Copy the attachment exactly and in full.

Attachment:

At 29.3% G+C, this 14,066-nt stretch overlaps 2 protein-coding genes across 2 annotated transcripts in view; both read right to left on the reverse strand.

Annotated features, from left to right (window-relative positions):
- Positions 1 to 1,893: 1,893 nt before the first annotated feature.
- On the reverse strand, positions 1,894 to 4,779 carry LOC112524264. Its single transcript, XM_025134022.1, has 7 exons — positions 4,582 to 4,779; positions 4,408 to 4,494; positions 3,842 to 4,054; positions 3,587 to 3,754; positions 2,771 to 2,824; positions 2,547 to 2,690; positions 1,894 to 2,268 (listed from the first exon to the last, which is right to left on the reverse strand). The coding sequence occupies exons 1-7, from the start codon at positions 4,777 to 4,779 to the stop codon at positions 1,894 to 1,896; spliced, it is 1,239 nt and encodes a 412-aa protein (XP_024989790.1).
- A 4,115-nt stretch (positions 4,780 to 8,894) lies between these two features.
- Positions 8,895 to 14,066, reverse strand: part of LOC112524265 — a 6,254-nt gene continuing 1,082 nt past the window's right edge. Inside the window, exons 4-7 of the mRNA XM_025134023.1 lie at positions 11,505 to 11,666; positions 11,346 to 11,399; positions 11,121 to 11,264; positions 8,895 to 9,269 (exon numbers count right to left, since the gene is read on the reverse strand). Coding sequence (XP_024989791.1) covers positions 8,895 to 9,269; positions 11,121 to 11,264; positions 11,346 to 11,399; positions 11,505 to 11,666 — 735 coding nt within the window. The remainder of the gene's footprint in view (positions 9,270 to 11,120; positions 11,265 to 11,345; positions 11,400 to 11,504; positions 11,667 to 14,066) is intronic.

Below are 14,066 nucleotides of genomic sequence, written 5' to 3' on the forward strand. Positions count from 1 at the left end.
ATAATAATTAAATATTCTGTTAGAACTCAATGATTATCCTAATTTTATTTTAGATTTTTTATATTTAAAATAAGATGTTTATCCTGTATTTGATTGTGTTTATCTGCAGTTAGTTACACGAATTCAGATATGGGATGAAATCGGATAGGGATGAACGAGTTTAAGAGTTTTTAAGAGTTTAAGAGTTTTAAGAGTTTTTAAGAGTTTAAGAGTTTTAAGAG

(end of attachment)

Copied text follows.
At 29.3% G+C, this 14,066-nt stretch overlaps 2 protein-coding genes across 2 annotated transcripts in view; both read right to left on the reverse strand.

Annotated features, from left to right (window-relative positions):
- Positions 1 to 1,893: 1,893 nt before the first annotated feature.
- On the reverse strand, positions 1,894 to 4,779 carry LOC112524264. Its single transcript, XM_025134022.1, has 7 exons — positions 4,582 to 4,779; positions 4,408 to 4,494; positions 3,842 to 4,054; positions 3,587 to 3,754; positions 2,771 to 2,824; positions 2,547 to 2,690; positions 1,894 to 2,268 (listed from the first exon to the last, which is right to left on the reverse strand). The coding sequence occupies exons 1-7, from the start codon at positions 4,777 to 4,779 to the stop codon at positions 1,894 to 1,896; spliced, it is 1,239 nt and encodes a 412-aa protein (XP_024989790.1).
- A 4,115-nt stretch (positions 4,780 to 8,894) lies between these two features.
- Positions 8,895 to 14,066, reverse strand: part of LOC112524265 — a 6,254-nt gene continuing 1,082 nt past the window's right edge. Inside the window, exons 4-7 of the mRNA XM_025134023.1 lie at positions 11,505 to 11,666; positions 11,346 to 11,399; positions 11,121 to 11,264; positions 8,895 to 9,269 (exon numbers count right to left, since the gene is read on the reverse strand). Coding sequence (XP_024989791.1) covers positions 8,895 to 9,269; positions 11,121 to 11,264; positions 11,346 to 11,399; positions 11,505 to 11,666 — 735 coding nt within the window. The remainder of the gene's footprint in view (positions 9,270 to 11,120; positions 11,265 to 11,345; positions 11,400 to 11,504; positions 11,667 to 14,066) is intronic.

Below are 14,066 nucleotides of genomic sequence, written 5' to 3' on the forward strand. Positions count from 1 at the left end.
ATAATAATTAAATATTCTGTTAGAACTCAATGATTATCCTAATTTTATTTTAGATTTTTTATATTTAAAATAAGATGTTTATCCTGTATTTGATTGTGTTTATCTGCAGTTAGTTACACGAATTCAGATATGGGATGAAATCGGATAGGGATGAACGAGTTTAAGAGTTTTTAAGAGTTTAAGAGTTTTAAGAGTTTTTAAGAGTTTAAGAGTTTTAAGAG